21 Things to Do: Go to a hamfest

Hamfest

You can often buy stuff like power cords and connectors at bargain prices at a hamfest.

When I was a kid in Michigan, we used to call a ham radio swap meet a “swap and shop.” Nowadays, they’re mostly known by the term “hamfest.” Whatever name you know them by, they’re both educational and a lot of fun.

There are a lot of reasons to go to a hamfest, including:

  • You get to see a lot of ham radio gear in one place.
  • You might be able to get a good deal on some used (or new) equipment.
  • You might find something that will be fun to play with.
  • You get to meet hams face-to-face that you’ve only talked to on the air.

You never know what you’ll find at a hamfest. If it’s a decent-sized hamfest, chances are you’ll find equipment ranging from radios made in the 1950s with vacuum tubes to modern computer-controlled transceivers. If nothing else, you’ll get an education on the wide range of amateur radio equipment that’s out there.

Can you get a good deal on a radio? Possibly, although these days so much stuff is sold on EBay and via the online ham classifieds on QRZ.Com, eHam.Net, and other sites, that getting a real “steal” is getting harder and harder. One thing is for sure, if you’re a new ham and don’t really know how to evaluate a particular piece of equipment, get your Elmer to look over a purchase before you hand over your money. What may look like a bargain, may end up costing more than a new radio.

What you can often get a good deal on are small parts, such as connectors, power cords, speakers, etc. You never know when you’ll need a 1/4-in. phone plug to put on the end of a set of headphones. A friend of mine jokes that at every hamfest he always buys a handful of different connectors. Hamfests are good places to stock up on these types of things.

You’ll find more than used equipment at a hamfest, though. Many dealers will bring new equipment to a hamfest, especially if it’s one of the big hamfests. This is your chance to look at a number of different radios that you may have only been able to look at in catalogs and compare different models. In addition, dealers often offer “hamfest prices,” so you may be able to get that radio at a slight discount.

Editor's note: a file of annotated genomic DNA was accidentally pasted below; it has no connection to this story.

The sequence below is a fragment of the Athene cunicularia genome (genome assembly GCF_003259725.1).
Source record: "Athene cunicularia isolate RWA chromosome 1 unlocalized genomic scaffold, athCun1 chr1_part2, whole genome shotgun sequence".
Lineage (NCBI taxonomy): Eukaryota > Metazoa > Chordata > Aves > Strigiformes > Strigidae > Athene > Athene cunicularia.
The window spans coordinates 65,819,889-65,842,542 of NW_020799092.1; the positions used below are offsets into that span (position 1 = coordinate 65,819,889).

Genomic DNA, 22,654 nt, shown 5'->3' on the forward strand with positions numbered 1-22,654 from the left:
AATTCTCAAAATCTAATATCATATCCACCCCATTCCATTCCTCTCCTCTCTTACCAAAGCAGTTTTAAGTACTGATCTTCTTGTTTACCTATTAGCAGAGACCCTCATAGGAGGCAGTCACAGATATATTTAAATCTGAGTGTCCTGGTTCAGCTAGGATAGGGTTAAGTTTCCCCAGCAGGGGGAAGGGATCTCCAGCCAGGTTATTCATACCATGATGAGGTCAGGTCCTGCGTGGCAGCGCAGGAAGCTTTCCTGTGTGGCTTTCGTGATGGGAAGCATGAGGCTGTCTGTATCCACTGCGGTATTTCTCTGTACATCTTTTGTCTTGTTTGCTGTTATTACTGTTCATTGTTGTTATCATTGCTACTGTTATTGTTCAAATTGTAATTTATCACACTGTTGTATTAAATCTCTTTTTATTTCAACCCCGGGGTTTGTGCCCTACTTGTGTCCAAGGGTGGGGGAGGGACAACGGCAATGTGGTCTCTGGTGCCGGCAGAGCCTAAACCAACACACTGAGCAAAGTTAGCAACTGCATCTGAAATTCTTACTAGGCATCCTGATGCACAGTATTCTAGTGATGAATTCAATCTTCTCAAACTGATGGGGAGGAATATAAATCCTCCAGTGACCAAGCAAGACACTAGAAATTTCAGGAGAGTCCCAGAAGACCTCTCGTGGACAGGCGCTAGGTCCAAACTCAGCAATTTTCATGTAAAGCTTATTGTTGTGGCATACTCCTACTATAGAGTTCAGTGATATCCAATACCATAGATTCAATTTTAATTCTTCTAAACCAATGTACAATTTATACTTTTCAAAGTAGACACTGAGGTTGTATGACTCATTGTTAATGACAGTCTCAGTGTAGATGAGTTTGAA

Hamfests are also good places to connect with other hams. Quite often, you’ll meet guys that you’ve only talked to on the air. It’s a lot of fun to connect a name and callsign with a face. Sometimes, different ham groups, such as ARES/RACES groups or QRP clubs, will set up a table to promote their group. You can use this opportunity to find out more about these groups and their activities.

To find a hamfest near you, go to the ARRL Hamfests and Conventions Calendar page.

Comments

  1. I’ve been enjoying the “21 Things to Do” series. One comment on this one, concerning the fourth bullet point about meeting other hams that you’ve only talked to on the air:

    I worked one summer during high school at a commercial radio station. The day I was hired, before being introduced to the on-air staff, the owner told me, in a somewhat tongue-in-cheek manner, to put aside any preconceived notions I had about the physical appearance of the voices I heard on the air. The voices you hear emanating from your rig will not “look like” the people you’ll meet! I say this very respectfully, and include myself in the group that you’ll meet sometime at a hamfest.

    In a way though, that’s the beauty of radio. We can forge a friendship by voice alone, not letting appearances prejudice our opinions of someone.

    But it certainly is fun, wondering who you’ll get to meet!

    Thanks for the great posts. 73!

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